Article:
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United States Awarded the Debut Rio Fossil of the Day

June 15, 2012

 

Twenty years later, the U.S. is still not apologizing for the American way or doing enough to improve it

 

Rio de Janeiro, Brazil – At the opening of the Rio+20 Conference on Sustainable Development the United States of America was awarded the inaugral Rio Fossil of the Day. The Rio Fossil Awards will be presented daily throughout the negotiations highlighting the country or countries who do the least to support progress (or the most to block it) on issues relevant to climate change, such as energy, forests, and the green economy.

 

Today’s award was given to the United States for the overall strength of their commitment…to not having any real commitments. This fossil recognizes the United States’ (once the considered the only remaining superpower) efforts to delete meaningful commitments from various parts of the negotiation text all through the day yesterday.

 

The Rio Fossil as presented read:

 

“This first recipient of the Rio Fossil has consistently refused to commit new funding tosustainable development initiatives in the Rio+20 process, despite handing out upwards of $521 billion to big polluters (1)  – more than enough to invest in a just and sustainable future at home and abroad.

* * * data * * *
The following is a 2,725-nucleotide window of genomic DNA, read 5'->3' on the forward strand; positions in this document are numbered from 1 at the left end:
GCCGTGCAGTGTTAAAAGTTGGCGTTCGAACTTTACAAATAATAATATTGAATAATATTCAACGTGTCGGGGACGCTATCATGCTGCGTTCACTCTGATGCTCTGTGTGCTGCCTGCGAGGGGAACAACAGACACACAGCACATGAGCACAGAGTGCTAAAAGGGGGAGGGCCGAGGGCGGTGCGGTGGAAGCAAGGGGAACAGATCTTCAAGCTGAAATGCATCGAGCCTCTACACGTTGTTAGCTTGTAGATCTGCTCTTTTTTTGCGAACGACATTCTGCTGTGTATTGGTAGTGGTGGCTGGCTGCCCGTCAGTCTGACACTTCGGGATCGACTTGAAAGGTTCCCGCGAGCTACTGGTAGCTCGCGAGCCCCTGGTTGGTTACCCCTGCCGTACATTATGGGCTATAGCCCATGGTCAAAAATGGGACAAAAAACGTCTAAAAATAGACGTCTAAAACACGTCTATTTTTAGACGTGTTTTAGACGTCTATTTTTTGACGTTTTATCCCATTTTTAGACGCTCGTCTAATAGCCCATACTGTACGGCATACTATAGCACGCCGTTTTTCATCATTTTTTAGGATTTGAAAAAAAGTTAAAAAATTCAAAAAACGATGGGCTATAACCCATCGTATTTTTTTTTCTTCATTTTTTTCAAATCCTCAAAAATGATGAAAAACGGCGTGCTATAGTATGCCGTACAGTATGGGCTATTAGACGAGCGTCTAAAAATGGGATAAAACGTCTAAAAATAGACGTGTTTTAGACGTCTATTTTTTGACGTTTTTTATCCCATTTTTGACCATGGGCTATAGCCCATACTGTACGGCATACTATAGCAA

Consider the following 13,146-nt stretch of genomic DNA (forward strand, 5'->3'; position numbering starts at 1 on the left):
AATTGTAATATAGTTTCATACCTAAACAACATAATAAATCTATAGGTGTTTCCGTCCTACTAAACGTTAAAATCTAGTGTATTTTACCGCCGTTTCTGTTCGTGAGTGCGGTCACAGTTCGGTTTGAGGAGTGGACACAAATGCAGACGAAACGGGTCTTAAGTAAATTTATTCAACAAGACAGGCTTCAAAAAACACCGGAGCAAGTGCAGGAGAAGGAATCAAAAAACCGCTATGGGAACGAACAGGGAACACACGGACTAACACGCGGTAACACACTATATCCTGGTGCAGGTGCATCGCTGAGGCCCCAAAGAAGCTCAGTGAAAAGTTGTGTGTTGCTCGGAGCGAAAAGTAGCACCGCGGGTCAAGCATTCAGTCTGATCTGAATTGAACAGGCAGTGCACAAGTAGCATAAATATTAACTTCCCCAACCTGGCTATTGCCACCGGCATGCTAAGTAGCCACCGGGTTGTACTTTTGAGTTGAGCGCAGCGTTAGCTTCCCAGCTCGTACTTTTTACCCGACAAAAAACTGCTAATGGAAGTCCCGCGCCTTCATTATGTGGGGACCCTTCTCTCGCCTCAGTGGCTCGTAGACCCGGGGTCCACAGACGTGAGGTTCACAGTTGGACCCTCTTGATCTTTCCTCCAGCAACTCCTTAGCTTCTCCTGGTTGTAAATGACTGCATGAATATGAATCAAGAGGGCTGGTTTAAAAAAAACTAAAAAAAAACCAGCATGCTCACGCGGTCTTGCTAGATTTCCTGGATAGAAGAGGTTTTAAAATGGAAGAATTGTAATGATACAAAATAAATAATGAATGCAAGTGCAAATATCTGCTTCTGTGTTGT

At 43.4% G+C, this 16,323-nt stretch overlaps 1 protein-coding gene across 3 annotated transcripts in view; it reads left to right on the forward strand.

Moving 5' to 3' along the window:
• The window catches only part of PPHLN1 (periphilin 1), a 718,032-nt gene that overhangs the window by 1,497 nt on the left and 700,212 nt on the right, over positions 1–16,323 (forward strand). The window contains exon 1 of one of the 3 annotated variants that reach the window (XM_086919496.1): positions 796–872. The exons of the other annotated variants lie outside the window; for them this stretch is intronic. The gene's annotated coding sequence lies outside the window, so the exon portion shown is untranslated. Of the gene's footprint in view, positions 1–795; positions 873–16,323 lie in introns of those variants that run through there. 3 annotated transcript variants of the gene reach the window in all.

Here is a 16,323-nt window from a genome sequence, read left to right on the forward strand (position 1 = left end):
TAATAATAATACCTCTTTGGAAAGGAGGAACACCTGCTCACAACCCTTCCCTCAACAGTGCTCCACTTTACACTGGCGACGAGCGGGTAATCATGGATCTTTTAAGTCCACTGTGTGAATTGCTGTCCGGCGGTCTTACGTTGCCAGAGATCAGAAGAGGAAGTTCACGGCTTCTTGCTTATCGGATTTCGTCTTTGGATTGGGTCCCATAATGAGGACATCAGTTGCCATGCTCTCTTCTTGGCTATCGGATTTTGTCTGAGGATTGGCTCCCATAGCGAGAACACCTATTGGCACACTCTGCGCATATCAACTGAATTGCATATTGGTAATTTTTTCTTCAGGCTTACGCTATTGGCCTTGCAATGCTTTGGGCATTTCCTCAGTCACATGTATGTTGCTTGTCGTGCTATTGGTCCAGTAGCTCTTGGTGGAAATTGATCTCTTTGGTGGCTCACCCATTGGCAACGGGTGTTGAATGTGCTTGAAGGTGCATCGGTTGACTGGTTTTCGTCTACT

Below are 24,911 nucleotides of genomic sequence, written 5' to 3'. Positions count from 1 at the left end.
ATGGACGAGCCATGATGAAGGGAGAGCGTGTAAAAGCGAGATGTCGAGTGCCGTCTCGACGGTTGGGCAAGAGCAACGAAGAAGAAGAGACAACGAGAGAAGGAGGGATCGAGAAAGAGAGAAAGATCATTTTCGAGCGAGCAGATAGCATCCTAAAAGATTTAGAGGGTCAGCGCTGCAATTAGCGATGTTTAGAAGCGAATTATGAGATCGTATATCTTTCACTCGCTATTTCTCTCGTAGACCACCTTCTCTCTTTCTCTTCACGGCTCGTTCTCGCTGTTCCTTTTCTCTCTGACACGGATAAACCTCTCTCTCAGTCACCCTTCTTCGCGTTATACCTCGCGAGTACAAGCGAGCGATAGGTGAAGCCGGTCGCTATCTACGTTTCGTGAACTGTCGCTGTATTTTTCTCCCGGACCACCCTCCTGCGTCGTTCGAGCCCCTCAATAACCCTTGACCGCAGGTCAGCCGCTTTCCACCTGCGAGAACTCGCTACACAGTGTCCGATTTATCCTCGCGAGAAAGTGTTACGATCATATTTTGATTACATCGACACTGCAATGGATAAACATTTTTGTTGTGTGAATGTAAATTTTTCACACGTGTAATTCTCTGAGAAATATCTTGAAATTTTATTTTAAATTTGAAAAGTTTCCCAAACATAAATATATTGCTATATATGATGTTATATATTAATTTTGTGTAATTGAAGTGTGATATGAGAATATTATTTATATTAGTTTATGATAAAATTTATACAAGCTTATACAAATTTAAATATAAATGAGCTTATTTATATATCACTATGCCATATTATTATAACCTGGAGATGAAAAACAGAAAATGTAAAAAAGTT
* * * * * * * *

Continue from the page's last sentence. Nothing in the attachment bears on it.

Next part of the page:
Furthermore, this recipient has disregarded the Rio Principle on Equity (Principle 3) – asking for its deletion from the entire text to be replaced by the term ‘inclusiveness’, diluting and weakening the agenda to come to an ambitious agreement to pave a path to a sustainable future.

 

The first Rio Fossil goes to the United States of America!

 

The United States may have taken the first Fossil, but the field of candidates is opening up, and there are plenty of chances to get on, and off the Fossil podium. The U.S. has a real shot at not being a Fossil if they can become a champion on strengthening commitments and setting an ambitious timeline on ending fossil fuel subsidies in Rio.”

 

The presentation of the award took place at the Rio Centro conference center at the RioFossil award ceremony. Organized by youth and NGO’s from across the globe the awardwas presented in a mock ceremony and accepted on the United States’ behalf by BrendanSchoenman of the Human Impacts Institute.

 

“As a young person representing the United States I regret-fully accept this award on behalf of my government” said Brendan. “Although I hope that I never have to stand up and accept this award again and that US steps up to be a champion here in Rio.”

 

1 Oil Change International

 

 

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